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Bob Hayes of Coral Gables, Florida, asks:"I’ve just returned from cruising in the Caribbean, and I can’t say enough about my AIS. It was great to be able to see the ships around us and to use their Maritime Mobile Service Identity (MMSI) numbers to hail them on the VHF. But when we got closer to Miami on our way home we began having some close calls with foreign vessels,
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Bob Hayes of Coral Gables, Florida, asks:

"I’ve just returned from cruising in the Caribbean, and I can’t say enough about my AIS. It was great to be able to see the ships around us and to use their Maritime Mobile Service Identity (MMSI) numbers to hail them on the VHF. But when we got closer to Miami on our way home we began having some close calls with foreign vessels, particularly container ships, because they would not reply to my hails on Channel 16 or 13. Aren’t they required by law to answer a call made to them on Channel 16?"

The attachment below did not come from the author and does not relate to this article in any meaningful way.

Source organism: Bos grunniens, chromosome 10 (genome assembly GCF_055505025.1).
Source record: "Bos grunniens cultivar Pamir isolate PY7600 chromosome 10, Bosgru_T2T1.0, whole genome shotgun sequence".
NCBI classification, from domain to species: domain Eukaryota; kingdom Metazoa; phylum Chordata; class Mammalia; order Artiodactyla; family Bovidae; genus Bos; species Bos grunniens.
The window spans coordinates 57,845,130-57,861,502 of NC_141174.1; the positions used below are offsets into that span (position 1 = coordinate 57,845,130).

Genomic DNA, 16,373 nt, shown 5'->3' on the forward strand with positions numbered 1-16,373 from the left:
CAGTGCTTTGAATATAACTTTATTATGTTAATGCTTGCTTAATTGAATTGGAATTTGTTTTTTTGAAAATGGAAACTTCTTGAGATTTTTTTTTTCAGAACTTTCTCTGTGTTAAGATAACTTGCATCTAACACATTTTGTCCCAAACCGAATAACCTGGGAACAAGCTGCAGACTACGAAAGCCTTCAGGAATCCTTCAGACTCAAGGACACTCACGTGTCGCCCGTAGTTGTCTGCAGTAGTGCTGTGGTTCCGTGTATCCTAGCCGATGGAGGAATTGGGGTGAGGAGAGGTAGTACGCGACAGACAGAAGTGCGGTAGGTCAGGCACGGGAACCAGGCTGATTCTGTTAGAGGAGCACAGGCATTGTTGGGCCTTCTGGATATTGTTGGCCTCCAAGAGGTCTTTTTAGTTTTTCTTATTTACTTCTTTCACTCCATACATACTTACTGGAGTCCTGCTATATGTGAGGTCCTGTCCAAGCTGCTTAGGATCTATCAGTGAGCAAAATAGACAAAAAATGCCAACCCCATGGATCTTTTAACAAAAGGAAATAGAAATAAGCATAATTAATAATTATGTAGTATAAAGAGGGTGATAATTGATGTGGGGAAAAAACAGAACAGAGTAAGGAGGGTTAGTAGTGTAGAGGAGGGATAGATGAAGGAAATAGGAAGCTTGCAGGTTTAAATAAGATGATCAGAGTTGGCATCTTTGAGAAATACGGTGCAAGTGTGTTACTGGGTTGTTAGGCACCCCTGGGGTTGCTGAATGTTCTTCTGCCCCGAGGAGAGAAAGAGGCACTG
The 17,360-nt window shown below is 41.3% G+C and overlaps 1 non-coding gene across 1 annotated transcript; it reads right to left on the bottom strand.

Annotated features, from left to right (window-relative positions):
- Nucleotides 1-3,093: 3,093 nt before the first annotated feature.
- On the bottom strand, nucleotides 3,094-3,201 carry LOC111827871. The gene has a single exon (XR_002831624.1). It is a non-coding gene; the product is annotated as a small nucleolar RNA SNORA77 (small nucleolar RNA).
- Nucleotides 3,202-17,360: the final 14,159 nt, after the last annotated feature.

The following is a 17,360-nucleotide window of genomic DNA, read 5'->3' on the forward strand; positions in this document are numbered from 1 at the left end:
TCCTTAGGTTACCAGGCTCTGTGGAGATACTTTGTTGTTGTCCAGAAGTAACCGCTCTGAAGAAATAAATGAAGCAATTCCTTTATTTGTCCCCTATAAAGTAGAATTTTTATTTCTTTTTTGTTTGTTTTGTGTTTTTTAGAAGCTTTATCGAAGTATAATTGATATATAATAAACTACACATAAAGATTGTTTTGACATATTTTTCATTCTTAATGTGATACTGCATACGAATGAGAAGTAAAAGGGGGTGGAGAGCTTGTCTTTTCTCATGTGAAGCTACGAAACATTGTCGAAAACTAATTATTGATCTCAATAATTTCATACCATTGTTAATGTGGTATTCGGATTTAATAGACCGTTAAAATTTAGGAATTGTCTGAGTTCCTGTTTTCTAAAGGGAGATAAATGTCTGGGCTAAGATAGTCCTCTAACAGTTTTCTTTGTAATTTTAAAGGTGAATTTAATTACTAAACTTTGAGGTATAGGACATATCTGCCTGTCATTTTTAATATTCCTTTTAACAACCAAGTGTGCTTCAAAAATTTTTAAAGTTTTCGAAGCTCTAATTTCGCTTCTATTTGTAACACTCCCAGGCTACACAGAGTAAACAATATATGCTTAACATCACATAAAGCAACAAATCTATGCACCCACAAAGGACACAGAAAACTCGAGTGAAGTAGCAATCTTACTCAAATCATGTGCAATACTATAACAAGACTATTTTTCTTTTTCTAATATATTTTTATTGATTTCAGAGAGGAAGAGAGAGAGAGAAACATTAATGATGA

Gordon West replies:

These ships are required to guard Channel 16, but sometimes there are language problems. There may also be times when the VHF volume control on the bridge is turned down to keep the working area quiet.

To get their attention my first suggestion would be to put the ship’s AIS-derived MMSI number into your DSC (digital selective calling) radio and send them a DSC hail. You should also continue to hail them on Channel 16.

If things get tight and you fear for the safety of your boat and crew but are still unable to raise the vessel in question, select the DSC “all ships” alert feature and push the button. When you do, you will get the attention of every ship within a few miles. Using the name and MMSI number you see on your screen, you can then call the ship you want to talk to on Channel 16.

Even if their VHF volume is turned all the way down, the all-ships DSC call will 1) trigger their non-emergency alarm, 2) shift their VHF to Channel 16, and 3) automatically increase the ship’s speaker volume so the bridge personnel can hear your voice call.

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